Does British Columbia rely on the jobs created through the proposed Kinder Morgan pipeline?

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This page builds on information from a Tsleil-Waututh Nation report that assesses the proposed Kinder Morgan pipeline and tanker project. You can read and download the full report here.

 

British Columbia does not rely on the jobs created through the proposed Kinder Morgan pipeline expansion.

 

Permanent jobs created:

  • Kinder Morgan promises that the pipeline would create 50 permanent jobs in British Columbia, and 40 in Alberta.

 

Temporary jobs created:

  • Kinder Morgan has been unclear about how many temporary jobs would be created for construction, which would take place between 2017 and 2019 — within only 2 years.
  • According to CRED, Kinder Morgan has not stated whether they would employ British Columbians, other Canadians, or temporary foreign workers.

 

Food and agriculture businesses rely upon healthy environmental conditions for growing food.

 

Jobs lost:

  • Unifor and the Alberta Federation of Labour estimate that the lost jobs, the lost economic wealth, and the crowding out of existing jobs in other sectors (e.g. commercial fishing) that would arise from building the proposed pipeline, outweigh its economic benefits (Allan, 2016, p. 31)

 

  • According to CRED, the jobs of about 200,000 people in the Lower Mainland (in industries like real estate, tourism, hospitality, high tech, and film) rely on the health of the natural environment and Vancouver’s greenest city brand. An oil spill caused by pipeline or resulting tanker traffic, which is highly likely to happen, would put the jobs of about 200,000 people at risk.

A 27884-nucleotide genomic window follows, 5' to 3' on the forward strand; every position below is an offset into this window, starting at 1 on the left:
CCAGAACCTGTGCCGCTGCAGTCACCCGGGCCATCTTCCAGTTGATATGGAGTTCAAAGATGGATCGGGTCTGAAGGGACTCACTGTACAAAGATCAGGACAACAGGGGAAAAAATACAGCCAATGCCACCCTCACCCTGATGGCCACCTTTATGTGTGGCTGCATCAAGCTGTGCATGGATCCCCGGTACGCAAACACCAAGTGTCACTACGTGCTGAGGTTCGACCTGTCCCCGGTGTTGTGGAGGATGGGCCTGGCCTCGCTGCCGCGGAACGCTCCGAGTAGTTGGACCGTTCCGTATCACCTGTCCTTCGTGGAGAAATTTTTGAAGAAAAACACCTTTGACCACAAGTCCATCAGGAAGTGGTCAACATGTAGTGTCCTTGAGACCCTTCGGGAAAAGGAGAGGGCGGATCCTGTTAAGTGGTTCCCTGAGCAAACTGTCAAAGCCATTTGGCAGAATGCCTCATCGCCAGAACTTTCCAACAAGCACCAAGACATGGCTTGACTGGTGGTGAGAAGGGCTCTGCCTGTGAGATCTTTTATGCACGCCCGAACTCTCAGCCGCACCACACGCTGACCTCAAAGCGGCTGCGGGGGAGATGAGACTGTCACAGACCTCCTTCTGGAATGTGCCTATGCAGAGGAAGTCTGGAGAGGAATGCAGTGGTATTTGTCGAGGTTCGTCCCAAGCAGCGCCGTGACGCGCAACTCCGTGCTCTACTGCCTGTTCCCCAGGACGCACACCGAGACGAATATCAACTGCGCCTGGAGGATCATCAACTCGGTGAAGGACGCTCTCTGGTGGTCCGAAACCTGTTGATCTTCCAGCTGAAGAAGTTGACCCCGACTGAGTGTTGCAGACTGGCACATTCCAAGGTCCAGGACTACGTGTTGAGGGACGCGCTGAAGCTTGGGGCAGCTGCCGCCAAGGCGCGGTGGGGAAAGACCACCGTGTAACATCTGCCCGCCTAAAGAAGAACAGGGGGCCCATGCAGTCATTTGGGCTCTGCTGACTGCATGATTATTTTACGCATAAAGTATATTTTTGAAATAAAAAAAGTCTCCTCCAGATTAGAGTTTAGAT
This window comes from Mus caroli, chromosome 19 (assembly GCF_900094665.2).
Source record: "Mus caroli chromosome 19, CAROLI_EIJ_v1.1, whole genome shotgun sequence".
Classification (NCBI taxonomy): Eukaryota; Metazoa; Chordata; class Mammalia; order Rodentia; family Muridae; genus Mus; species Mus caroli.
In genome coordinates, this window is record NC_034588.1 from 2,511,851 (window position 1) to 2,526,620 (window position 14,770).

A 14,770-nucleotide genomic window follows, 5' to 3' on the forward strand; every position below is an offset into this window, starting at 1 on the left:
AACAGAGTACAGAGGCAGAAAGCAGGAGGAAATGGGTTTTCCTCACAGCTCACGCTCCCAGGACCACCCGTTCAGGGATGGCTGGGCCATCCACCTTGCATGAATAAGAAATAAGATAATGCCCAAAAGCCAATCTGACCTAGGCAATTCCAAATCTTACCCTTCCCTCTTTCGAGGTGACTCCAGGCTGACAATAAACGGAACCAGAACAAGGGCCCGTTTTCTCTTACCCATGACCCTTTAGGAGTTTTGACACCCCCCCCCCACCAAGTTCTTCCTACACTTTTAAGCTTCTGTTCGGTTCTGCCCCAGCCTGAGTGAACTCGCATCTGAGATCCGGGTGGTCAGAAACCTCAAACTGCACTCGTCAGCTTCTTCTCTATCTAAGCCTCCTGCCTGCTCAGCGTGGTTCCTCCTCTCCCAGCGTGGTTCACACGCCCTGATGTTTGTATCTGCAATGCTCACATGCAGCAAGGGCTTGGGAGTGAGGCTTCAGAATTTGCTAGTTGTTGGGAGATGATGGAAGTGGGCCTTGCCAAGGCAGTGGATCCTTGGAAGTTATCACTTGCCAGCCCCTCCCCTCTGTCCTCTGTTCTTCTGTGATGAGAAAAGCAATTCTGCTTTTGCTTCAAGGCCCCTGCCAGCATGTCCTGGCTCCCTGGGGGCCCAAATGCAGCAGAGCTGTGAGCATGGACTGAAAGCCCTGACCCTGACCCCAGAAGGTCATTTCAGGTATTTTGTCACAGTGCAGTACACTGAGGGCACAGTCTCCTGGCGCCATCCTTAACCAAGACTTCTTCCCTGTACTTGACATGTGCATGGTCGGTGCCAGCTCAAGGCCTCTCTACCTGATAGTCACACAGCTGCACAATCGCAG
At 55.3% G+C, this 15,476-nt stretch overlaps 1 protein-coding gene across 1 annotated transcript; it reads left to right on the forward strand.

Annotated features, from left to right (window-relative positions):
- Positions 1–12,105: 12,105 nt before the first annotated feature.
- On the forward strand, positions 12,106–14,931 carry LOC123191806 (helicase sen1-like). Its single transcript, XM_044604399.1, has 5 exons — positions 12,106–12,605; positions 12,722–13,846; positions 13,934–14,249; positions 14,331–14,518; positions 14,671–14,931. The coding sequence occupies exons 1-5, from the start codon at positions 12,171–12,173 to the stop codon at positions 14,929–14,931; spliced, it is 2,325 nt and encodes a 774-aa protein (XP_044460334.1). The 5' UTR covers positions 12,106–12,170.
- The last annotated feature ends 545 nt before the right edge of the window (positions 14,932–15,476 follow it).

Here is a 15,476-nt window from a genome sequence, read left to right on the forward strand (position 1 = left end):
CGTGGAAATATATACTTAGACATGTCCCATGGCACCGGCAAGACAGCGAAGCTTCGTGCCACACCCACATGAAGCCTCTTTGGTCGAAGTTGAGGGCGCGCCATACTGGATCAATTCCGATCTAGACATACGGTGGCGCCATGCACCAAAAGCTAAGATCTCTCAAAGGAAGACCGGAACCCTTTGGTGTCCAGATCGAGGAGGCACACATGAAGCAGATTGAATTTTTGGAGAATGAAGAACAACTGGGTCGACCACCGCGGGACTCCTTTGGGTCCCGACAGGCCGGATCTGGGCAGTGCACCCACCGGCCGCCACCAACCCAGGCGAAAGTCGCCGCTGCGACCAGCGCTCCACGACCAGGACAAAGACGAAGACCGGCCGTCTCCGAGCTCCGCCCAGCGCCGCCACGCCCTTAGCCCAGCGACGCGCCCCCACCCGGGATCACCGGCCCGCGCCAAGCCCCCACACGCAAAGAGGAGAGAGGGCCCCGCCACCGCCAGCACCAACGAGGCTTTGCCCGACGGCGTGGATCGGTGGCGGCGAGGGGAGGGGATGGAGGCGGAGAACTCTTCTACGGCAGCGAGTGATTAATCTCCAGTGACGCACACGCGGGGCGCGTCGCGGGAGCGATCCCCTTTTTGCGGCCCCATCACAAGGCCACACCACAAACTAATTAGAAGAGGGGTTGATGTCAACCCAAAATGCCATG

Many industries in BC, including tourism, rely on the natural environment to be successful.

 

More statistics (from CredBC):

Jobs lost:

Real Estate and Property Development – 121,143

Tourism – 93,578

Film – 36,000

Information Communication Technology – 36,600

Clean Tech – 8,400

Digital Media – 16,000

Agriculture – 4,814

 

We have the chance to focus on a sustainable economy by the stopping the proposed Kinder Morgan pipeline. Click here to learn more.

 

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What would the economic cost of an oil spill be? A 2012 study on the potential economic impact of a tanker spill on ocean-based industries in British Columbia, conducted by the Fisheries Centre of the University of British Columbia estimates that a medium-sized spill on British Columbia's north coast would cost the regional economy up to $189 million.
Is there an economic need for the proposed Kinder Morgan pipeline? There is no economic need for the proposed Kinder Morgan pipeline. We do not need to expand current pipeline infrastructure to export the oil we have available for export. Based on current supply and market predictions, current pipeline and rail infrastructure will suffice
Kinder Morgan Assessment Report Download Tsleil-Waututh "Assessment of the TransMountain Pipeline and Tanker Expansion Proposal" here for in-depth research as well as expert reports, atlases, and Tsleil-Waututh stories.

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